Real gross domestic product (GDP) increased 1.1 percent in the second quarter of 2016, according to the “second” estimate released by the Bureau of Economic Analysis. The growth rate was 0.1 percentage point less than the “advance” estimate released in July. In the first quarter, real GDP rose 0.8 percent.
Second‐quarter GDP highlights
The increase in real GDP was more than accounted for by an increase in consumer spending. Spending on nondurable goods increased, notably on food and beverage grocery items. Spending on durable goods increased, notably on recreational goods and vehicles. And spending on services increased, notably on housing and utilities and on health care.
The increase in consumer spending was partly offset by a decline in inventory investment. In fact, GDP less inventory investment (real final sales of domestic product) increased 2.4 percent in the second quarter. Also partly offsetting contributions to real GDP growth, housing investment, state and local government spending, and business investment declined.
The downward revision to the second estimate of GDP growth mainly reflected downward revisions to state and local government spending and to inventory investment as well as an upward revision to imports, which is a subtraction in the calculation of GDP. For more information, see the technical note.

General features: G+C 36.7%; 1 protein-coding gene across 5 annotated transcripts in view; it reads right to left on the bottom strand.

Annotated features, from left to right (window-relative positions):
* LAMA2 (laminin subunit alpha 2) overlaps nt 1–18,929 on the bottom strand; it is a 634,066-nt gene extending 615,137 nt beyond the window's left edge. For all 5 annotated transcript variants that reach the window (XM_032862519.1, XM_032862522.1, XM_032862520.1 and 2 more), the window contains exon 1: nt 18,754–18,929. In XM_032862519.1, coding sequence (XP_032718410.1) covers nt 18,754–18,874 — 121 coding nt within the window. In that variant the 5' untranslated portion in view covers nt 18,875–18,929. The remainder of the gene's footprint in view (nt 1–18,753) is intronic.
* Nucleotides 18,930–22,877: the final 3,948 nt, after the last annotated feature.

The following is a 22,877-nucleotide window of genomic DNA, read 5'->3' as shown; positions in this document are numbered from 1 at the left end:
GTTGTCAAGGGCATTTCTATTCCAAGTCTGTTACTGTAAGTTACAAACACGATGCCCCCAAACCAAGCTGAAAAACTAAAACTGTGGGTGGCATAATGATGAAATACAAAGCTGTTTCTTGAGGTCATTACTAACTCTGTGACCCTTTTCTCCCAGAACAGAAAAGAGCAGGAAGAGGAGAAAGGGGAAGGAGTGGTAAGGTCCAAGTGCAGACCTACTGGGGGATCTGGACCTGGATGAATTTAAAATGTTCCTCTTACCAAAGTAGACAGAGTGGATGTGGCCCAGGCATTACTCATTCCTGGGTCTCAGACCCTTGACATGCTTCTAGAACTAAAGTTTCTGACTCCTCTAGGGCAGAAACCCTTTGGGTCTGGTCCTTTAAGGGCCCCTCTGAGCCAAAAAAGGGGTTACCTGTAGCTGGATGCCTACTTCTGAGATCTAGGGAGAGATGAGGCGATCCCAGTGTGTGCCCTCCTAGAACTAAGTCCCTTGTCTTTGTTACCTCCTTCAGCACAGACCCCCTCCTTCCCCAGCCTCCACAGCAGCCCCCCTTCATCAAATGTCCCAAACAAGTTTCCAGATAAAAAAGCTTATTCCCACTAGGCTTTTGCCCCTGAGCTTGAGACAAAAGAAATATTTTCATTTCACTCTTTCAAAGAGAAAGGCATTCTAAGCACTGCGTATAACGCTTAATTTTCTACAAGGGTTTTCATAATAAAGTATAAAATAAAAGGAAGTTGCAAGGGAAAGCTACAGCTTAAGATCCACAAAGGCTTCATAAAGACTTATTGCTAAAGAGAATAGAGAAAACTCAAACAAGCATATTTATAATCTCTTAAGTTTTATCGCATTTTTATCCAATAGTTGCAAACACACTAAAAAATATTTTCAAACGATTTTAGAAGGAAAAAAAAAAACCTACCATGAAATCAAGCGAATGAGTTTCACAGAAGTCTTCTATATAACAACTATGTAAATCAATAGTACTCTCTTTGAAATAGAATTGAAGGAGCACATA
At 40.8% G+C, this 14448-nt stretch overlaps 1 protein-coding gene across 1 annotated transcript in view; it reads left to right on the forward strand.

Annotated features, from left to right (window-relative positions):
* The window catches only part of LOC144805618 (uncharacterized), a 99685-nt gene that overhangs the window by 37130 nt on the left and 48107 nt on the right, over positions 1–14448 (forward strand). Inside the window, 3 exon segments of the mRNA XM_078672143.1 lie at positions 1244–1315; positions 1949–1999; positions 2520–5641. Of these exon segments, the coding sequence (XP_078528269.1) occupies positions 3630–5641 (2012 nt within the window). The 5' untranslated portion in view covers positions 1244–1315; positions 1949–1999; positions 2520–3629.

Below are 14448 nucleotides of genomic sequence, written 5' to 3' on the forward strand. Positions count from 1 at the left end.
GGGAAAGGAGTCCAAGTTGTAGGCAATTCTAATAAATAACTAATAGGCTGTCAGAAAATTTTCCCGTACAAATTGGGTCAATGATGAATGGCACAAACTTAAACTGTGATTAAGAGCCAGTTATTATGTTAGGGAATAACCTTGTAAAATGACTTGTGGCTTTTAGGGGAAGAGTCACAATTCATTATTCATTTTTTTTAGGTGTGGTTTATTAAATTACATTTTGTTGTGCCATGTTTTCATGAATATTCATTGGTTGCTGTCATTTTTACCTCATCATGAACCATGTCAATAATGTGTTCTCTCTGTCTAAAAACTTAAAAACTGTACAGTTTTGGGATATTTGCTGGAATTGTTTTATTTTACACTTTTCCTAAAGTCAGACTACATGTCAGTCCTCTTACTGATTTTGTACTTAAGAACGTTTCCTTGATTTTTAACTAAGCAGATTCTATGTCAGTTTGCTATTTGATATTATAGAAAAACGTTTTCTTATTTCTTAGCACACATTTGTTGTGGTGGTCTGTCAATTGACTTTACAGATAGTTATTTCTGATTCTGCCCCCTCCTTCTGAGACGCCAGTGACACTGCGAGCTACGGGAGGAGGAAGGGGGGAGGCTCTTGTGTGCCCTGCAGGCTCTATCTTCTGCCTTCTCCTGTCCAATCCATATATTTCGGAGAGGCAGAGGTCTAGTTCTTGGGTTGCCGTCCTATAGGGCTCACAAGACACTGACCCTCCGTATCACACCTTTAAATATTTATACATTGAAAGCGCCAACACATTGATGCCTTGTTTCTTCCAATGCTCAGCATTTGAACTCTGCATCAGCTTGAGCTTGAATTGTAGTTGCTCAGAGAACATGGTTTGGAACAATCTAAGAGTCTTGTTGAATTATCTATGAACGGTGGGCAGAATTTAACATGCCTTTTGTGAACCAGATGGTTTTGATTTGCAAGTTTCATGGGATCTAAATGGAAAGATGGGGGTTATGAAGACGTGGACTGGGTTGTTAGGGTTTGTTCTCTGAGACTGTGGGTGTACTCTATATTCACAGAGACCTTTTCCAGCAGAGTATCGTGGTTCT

Corporate profits decreased 1.2 percent at a quarterly rate in the second quarter of 2016 after increasing 3.4 percent in the first quarter.
• Profits of domestic nonfinancial corporations decreased 4.7 percent after increasing 7.4 percent.
• Profits of domestic financial corporations increased 1.6 percent after increasing 1.9 percent.
• Profits from the rest of the world increased 7.3 percent after decreasing 6.8 percent.
Over the last 4 quarters, corporate profits decreased 4.9 percent.
For more information, read the full report.